"The disappearance of factory jobs may have forced the group to find alternative sources of income including self-employment," she said.
Civil engineer Alberto Gala talked about adjusting to the very different professional development standards between the U.S. and Portugal. He also highlighted a lack of unity among Portuguese immigrants that he believes has sometimes kept them back as a group in the U.S.
"We are all immigrants in this country and we have to work together to benefit the country," he said.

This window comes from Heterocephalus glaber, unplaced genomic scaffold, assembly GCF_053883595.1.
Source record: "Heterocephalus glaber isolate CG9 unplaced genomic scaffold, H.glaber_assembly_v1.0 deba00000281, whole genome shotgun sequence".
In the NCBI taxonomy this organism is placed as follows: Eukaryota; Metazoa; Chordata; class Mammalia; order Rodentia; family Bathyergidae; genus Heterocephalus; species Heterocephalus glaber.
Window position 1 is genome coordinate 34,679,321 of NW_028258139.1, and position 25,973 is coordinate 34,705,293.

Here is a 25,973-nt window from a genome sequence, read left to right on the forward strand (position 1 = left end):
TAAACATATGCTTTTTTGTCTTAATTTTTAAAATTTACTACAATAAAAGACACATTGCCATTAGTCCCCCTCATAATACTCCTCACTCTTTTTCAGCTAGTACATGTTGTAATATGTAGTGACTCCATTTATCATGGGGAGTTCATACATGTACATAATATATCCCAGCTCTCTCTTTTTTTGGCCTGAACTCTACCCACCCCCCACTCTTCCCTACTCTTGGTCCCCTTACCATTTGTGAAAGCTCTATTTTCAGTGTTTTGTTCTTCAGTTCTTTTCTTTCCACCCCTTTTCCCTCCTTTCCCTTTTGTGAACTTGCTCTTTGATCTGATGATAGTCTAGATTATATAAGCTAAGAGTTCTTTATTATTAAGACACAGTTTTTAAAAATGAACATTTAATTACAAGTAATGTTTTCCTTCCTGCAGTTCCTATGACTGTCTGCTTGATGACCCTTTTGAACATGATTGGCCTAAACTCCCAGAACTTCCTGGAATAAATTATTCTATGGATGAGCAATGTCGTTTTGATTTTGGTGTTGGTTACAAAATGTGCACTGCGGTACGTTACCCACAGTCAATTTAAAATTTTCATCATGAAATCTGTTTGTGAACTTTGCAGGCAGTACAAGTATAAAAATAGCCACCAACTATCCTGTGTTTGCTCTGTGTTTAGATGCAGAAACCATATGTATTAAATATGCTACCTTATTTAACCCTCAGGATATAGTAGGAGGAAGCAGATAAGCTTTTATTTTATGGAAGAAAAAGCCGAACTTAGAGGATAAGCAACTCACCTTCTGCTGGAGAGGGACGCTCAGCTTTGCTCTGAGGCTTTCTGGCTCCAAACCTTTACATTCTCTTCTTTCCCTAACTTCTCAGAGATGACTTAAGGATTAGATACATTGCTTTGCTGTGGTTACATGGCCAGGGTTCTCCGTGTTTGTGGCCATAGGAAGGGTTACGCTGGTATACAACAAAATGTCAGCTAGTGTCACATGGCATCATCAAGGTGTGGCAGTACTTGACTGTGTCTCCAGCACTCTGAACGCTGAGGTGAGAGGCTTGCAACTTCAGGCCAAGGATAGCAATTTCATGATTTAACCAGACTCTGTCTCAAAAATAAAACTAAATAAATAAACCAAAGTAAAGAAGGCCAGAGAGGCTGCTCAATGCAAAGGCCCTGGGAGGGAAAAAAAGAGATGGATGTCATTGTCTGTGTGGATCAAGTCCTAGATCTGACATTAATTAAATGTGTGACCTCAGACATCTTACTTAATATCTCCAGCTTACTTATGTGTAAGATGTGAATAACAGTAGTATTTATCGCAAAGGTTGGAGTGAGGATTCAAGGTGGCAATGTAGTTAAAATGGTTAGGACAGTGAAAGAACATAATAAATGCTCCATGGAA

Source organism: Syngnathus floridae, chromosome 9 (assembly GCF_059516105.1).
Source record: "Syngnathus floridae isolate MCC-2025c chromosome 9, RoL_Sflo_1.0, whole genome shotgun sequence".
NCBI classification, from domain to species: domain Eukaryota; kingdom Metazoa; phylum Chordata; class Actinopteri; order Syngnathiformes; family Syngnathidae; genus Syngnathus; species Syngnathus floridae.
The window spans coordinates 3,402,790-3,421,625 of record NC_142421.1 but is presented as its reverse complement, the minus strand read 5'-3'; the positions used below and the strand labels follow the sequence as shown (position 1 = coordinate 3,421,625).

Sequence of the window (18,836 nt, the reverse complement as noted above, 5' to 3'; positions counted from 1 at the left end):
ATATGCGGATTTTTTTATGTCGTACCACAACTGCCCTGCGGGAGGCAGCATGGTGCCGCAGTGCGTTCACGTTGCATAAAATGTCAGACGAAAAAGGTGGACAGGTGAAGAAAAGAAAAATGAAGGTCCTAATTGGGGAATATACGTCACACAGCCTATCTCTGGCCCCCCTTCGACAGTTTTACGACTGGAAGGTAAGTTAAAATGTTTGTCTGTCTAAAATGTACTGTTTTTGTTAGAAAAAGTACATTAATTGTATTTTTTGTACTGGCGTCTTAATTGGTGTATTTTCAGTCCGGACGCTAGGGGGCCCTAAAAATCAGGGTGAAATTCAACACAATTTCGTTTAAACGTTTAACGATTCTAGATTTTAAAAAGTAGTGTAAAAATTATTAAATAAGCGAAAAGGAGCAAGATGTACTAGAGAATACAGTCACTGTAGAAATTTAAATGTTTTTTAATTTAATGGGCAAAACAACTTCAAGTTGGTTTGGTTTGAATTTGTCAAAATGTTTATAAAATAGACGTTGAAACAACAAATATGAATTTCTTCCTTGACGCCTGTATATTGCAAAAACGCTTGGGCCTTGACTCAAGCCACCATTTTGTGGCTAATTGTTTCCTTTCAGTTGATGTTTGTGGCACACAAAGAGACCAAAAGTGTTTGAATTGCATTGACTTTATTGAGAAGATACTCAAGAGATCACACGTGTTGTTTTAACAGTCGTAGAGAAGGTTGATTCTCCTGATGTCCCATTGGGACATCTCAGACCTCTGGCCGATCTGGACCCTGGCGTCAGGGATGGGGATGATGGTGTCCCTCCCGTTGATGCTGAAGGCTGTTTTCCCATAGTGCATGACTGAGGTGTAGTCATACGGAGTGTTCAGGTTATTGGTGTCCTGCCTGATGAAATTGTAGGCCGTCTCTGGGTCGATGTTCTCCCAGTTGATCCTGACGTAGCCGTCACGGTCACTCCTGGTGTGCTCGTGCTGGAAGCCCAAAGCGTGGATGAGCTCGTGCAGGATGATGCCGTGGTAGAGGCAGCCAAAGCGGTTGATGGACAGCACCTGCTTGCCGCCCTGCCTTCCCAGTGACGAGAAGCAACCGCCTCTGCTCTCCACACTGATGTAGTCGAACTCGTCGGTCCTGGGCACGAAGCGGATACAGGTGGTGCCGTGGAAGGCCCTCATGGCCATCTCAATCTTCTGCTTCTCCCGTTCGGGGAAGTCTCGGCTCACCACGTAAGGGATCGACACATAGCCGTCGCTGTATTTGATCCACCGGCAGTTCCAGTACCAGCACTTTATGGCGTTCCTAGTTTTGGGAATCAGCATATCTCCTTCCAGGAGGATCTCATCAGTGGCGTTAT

Other speakers highlighted more personal struggles on national and ethnic identity and other issues related to being an American immigrant, especially one from a linguistic, cultural and/or racial minority.
"As an immigrant from Cape Verde, you always have that turmoil in your life," said Silvestre Fontes, an attorney for the federal Securities and Exchange Commission and a former MAPS board member. "To what extent are you Cape Verdean and to what extent are you an American?"
Standing out as an immigrant with an accent and from a racial minority also has its challenges, as Fontes, and later speaker Ambrizeth Lima, said. Lima, also from Cape Verde, works for the Boston Public Schools and has done scholarly research on the experience of young Cape Verdean men in this area. She talked about harassment of these young men by police because of their appearance.